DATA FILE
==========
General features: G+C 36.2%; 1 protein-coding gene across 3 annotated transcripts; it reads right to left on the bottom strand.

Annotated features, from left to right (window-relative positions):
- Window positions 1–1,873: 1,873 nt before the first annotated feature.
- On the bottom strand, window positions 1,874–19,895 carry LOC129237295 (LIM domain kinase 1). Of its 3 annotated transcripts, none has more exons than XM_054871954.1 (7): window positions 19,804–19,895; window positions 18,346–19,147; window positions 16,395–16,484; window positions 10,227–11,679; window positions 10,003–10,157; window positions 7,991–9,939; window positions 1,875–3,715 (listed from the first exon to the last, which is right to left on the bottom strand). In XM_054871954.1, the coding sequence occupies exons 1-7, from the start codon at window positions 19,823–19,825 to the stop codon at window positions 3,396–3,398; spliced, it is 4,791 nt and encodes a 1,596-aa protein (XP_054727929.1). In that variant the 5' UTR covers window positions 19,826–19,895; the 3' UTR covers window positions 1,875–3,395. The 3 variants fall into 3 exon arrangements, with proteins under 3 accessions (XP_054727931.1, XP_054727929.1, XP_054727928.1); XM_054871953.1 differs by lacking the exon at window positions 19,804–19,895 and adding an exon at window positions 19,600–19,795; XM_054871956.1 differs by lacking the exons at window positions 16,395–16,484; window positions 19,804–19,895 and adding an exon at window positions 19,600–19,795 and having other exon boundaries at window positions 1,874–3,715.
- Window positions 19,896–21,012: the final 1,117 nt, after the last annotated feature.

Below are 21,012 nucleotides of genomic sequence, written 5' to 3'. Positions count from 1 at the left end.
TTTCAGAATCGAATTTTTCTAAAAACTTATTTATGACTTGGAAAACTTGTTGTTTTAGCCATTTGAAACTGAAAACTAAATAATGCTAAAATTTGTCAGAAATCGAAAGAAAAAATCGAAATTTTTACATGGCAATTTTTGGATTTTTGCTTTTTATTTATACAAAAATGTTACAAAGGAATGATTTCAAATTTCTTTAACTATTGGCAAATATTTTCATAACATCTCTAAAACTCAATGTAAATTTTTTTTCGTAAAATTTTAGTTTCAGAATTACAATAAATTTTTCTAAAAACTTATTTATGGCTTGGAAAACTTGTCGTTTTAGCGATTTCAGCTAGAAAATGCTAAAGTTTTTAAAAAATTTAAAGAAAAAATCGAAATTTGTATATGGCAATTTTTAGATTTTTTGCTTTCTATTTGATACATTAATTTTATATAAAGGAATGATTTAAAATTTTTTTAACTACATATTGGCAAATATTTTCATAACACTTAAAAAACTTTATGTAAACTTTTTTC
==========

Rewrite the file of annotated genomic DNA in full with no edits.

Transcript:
General features: G+C 36.2%; 1 protein-coding gene across 3 annotated transcripts; it reads right to left on the bottom strand.

Annotated features, from left to right (window-relative positions):
- Window positions 1–1,873: 1,873 nt before the first annotated feature.
- On the bottom strand, window positions 1,874–19,895 carry LOC129237295 (LIM domain kinase 1). Of its 3 annotated transcripts, none has more exons than XM_054871954.1 (7): window positions 19,804–19,895; window positions 18,346–19,147; window positions 16,395–16,484; window positions 10,227–11,679; window positions 10,003–10,157; window positions 7,991–9,939; window positions 1,875–3,715 (listed from the first exon to the last, which is right to left on the bottom strand). In XM_054871954.1, the coding sequence occupies exons 1-7, from the start codon at window positions 19,823–19,825 to the stop codon at window positions 3,396–3,398; spliced, it is 4,791 nt and encodes a 1,596-aa protein (XP_054727929.1). In that variant the 5' UTR covers window positions 19,826–19,895; the 3' UTR covers window positions 1,875–3,395. The 3 variants fall into 3 exon arrangements, with proteins under 3 accessions (XP_054727931.1, XP_054727929.1, XP_054727928.1); XM_054871953.1 differs by lacking the exon at window positions 19,804–19,895 and adding an exon at window positions 19,600–19,795; XM_054871956.1 differs by lacking the exons at window positions 16,395–16,484; window positions 19,804–19,895 and adding an exon at window positions 19,600–19,795 and having other exon boundaries at window positions 1,874–3,715.
- Window positions 19,896–21,012: the final 1,117 nt, after the last annotated feature.

Below are 21,012 nucleotides of genomic sequence, written 5' to 3'. Positions count from 1 at the left end.
TTTCAGAATCGAATTTTTCTAAAAACTTATTTATGACTTGGAAAACTTGTTGTTTTAGCCATTTGAAACTGAAAACTAAATAATGCTAAAATTTGTCAGAAATCGAAAGAAAAAATCGAAATTTTTACATGGCAATTTTTGGATTTTTGCTTTTTATTTATACAAAAATGTTACAAAGGAATGATTTCAAATTTCTTTAACTATTGGCAAATATTTTCATAACATCTCTAAAACTCAATGTAAATTTTTTTTCGTAAAATTTTAGTTTCAGAATTACAATAAATTTTTCTAAAAACTTATTTATGGCTTGGAAAACTTGTCGTTTTAGCGATTTCAGCTAGAAAATGCTAAAGTTTTTAAAAAATTTAAAGAAAAAATCGAAATTTGTATATGGCAATTTTTAGATTTTTTGCTTTCTATTTGATACATTAATTTTATATAAAGGAATGATTTAAAATTTTTTTAACTACATATTGGCAAATATTTTCATAACACTTAAAAAACTTTATGTAAACTTTTTTC